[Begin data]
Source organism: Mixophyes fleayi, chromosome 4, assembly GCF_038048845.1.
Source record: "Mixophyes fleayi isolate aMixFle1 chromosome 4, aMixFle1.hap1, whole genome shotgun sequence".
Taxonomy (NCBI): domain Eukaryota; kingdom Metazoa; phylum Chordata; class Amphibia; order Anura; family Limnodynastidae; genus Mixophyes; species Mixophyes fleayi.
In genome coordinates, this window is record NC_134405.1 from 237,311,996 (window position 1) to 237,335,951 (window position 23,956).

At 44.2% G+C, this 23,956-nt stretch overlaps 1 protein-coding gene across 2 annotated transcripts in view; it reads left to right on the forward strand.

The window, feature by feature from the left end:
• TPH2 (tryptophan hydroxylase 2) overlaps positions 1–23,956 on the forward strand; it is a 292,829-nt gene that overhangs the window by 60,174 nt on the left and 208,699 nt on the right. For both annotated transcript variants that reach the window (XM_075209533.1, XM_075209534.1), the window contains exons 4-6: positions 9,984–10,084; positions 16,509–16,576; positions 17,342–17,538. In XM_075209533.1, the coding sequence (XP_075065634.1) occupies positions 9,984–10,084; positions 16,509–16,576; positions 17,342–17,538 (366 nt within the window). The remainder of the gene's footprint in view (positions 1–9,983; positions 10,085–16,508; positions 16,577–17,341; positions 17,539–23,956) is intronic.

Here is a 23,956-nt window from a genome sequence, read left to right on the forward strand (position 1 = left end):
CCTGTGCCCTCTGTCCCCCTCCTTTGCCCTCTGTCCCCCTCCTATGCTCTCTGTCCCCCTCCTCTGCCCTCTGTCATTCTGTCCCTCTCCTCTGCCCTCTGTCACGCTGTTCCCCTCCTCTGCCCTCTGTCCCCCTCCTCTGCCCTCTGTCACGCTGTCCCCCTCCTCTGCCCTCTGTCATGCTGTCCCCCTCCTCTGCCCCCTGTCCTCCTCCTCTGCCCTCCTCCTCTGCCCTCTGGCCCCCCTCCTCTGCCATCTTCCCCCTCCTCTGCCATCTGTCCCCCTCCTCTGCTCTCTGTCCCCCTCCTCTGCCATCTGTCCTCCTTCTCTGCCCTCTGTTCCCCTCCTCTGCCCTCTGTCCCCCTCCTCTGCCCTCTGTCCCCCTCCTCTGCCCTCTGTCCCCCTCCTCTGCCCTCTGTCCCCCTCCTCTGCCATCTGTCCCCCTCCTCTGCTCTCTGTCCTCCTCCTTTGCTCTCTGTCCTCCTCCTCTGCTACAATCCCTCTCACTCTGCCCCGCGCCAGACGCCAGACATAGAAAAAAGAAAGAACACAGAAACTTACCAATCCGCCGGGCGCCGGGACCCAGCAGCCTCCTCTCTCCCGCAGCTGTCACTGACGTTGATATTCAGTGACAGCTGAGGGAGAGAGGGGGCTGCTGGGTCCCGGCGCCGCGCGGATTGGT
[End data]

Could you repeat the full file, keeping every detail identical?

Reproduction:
Source organism: Mixophyes fleayi, chromosome 4, assembly GCF_038048845.1.
Source record: "Mixophyes fleayi isolate aMixFle1 chromosome 4, aMixFle1.hap1, whole genome shotgun sequence".
Taxonomy (NCBI): domain Eukaryota; kingdom Metazoa; phylum Chordata; class Amphibia; order Anura; family Limnodynastidae; genus Mixophyes; species Mixophyes fleayi.
In genome coordinates, this window is record NC_134405.1 from 237,311,996 (window position 1) to 237,335,951 (window position 23,956).

At 44.2% G+C, this 23,956-nt stretch overlaps 1 protein-coding gene across 2 annotated transcripts in view; it reads left to right on the forward strand.

The window, feature by feature from the left end:
• TPH2 (tryptophan hydroxylase 2) overlaps positions 1–23,956 on the forward strand; it is a 292,829-nt gene that overhangs the window by 60,174 nt on the left and 208,699 nt on the right. For both annotated transcript variants that reach the window (XM_075209533.1, XM_075209534.1), the window contains exons 4-6: positions 9,984–10,084; positions 16,509–16,576; positions 17,342–17,538. In XM_075209533.1, the coding sequence (XP_075065634.1) occupies positions 9,984–10,084; positions 16,509–16,576; positions 17,342–17,538 (366 nt within the window). The remainder of the gene's footprint in view (positions 1–9,983; positions 10,085–16,508; positions 16,577–17,341; positions 17,539–23,956) is intronic.

Here is a 23,956-nt window from a genome sequence, read left to right on the forward strand (position 1 = left end):
CCTGTGCCCTCTGTCCCCCTCCTTTGCCCTCTGTCCCCCTCCTATGCTCTCTGTCCCCCTCCTCTGCCCTCTGTCATTCTGTCCCTCTCCTCTGCCCTCTGTCACGCTGTTCCCCTCCTCTGCCCTCTGTCCCCCTCCTCTGCCCTCTGTCACGCTGTCCCCCTCCTCTGCCCTCTGTCATGCTGTCCCCCTCCTCTGCCCCCTGTCCTCCTCCTCTGCCCTCCTCCTCTGCCCTCTGGCCCCCCTCCTCTGCCATCTTCCCCCTCCTCTGCCATCTGTCCCCCTCCTCTGCTCTCTGTCCCCCTCCTCTGCCATCTGTCCTCCTTCTCTGCCCTCTGTTCCCCTCCTCTGCCCTCTGTCCCCCTCCTCTGCCCTCTGTCCCCCTCCTCTGCCCTCTGTCCCCCTCCTCTGCCCTCTGTCCCCCTCCTCTGCCATCTGTCCCCCTCCTCTGCTCTCTGTCCTCCTCCTTTGCTCTCTGTCCTCCTCCTCTGCTACAATCCCTCTCACTCTGCCCCGCGCCAGACGCCAGACATAGAAAAAAGAAAGAACACAGAAACTTACCAATCCGCCGGGCGCCGGGACCCAGCAGCCTCCTCTCTCCCGCAGCTGTCACTGACGTTGATATTCAGTGACAGCTGAGGGAGAGAGGGGGCTGCTGGGTCCCGGCGCCGCGCGGATTGGT